Succinic based dispersants have a wide variety of chemical structures including typically structures such as embedded image
In the above structure, each R1 is independently a hydrocarbyl group, preferably a polyolefin-derived group having an {overscore (M)}n of 500 or 700 to 10,000. Typically the hydrocarbyl group is an alkyl group, frequently a polyisobutyl group with a molecular weight of 500 or 700 to 5000, preferably 1500 or 2000 to 5000. Alternatively expressed, the R1 groups can contain 40 to 500 carbon atoms and preferably at least 50, e.g., 50 to 300 carbon atoms, preferably aliphatic carbon atoms. The R2 are alkylene groups, commonly ethylene (C2H4) groups. Such molecules are commonly derived from reaction of an alkenyl acylating agent with a polyamine, and a wide variety of linkages between the two moieties is possible beside the simple imide structure shown above, including a variety of amides and quaternary ammonium salts. Succinimide dispersants are more fully described in U.S. Pat. Nos. 4,234,435 and 3,172,892.

The polyalkenes from which the substituent groups are derived are typically homopolymers and interpolymers of polymerizable olefin monomers of 2 to 16 carbon atoms; usually 2 to 6 carbon atoms.

The olefin monomers from which the polyalkenes are derived are polymerizable olefin monomers characterized by the presence of one or more ethylenically unsaturated groups (i.e., >C═C<); that is, they are mono-olefinic monomers such as ethylene, propylene, 1-butene, isobutene, and 1-octene or polyolefinic monomers (usually diolefinic monomers) such as 1,3-butadiene, and isoprene. These olefin monomers are usually polymerizable terminal olefins; that is, olefins characterized by the presence in their structure of the group >C═CH2. Relatively small amounts of non-hydrocarbon substituents can be included in the polyolefin, provided that such substituents do not substantially interfere with formation of the substituted succinic acid acylating agents.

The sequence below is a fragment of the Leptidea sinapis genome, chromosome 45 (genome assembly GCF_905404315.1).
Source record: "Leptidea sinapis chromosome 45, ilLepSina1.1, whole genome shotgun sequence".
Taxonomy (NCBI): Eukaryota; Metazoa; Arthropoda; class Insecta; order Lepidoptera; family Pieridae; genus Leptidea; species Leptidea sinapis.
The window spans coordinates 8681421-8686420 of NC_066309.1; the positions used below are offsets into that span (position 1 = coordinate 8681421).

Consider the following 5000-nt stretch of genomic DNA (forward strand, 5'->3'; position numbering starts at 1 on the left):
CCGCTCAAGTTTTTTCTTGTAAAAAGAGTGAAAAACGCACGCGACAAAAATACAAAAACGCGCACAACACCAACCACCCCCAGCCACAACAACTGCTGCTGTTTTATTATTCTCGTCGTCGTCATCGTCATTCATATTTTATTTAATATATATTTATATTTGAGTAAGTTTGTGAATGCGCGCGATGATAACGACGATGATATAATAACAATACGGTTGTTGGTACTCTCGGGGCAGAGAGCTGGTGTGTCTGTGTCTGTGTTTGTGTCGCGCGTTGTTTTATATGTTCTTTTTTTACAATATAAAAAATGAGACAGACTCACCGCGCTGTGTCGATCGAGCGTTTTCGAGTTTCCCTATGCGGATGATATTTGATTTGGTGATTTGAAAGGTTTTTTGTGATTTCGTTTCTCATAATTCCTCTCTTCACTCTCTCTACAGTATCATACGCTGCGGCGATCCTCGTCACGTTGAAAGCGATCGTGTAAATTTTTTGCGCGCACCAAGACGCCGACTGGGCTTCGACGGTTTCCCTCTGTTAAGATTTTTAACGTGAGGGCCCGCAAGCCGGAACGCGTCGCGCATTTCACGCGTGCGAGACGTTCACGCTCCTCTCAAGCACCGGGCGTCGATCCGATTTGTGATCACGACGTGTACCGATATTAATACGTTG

Each R1 group may contain one or more reactive groups, e.g., succinic groups, thus being represented (prior to reaction with the amine) by structures such as embedded image
in which y represents the number of such succinic groups attached to the R1 group. In one type of dispersant, y=1. In another type of dispersant, y is greater than 1, preferably greater than 1.3 or greater than 1.4; and most preferably y is equal to or greater than 1.5. Preferably y is 1.4 to 3.5, especially is 1.5 to 3.5 and most especially 1.5 to 2.5. Fractional values of y, of course, can arise because different specific R1 chains may be reacted with different numbers of succinic groups.

The amines which are reacted with the succinic acylating agents to form the carboxylic dispersant composition can be monoamines or polyamines. In either case they will be characterized by the formula R4R5NH wherein R4 and R5 are each independently hydrogen, or hydrocarbon, amino-substituted hydrocarbon, hydroxy-substituted hydrocarbon, alkoxy-substituted hydrocarbon, amino, carbamyl, thiocarbamyl, guanyl, and acylimidoyl groups provided that no more than one of R4 and R5 is hydrogen. In all cases, therefore, they will be characterized by the presence within their structure of at least one H—N<group. Therefore, they have at least one primary (i.e., H2N—) or secondary amino (i.e., H—N<) group. Examples of monoamines include ethylamine, diethylamine, n-butylamine, di-n-butylamine, allylamine, isobutylamine, cocoamine, stearylamine, laurylamine, methyllaurylamine, oleylamine, N-methyl-octylamine, dodecylamine, and octadecylamine.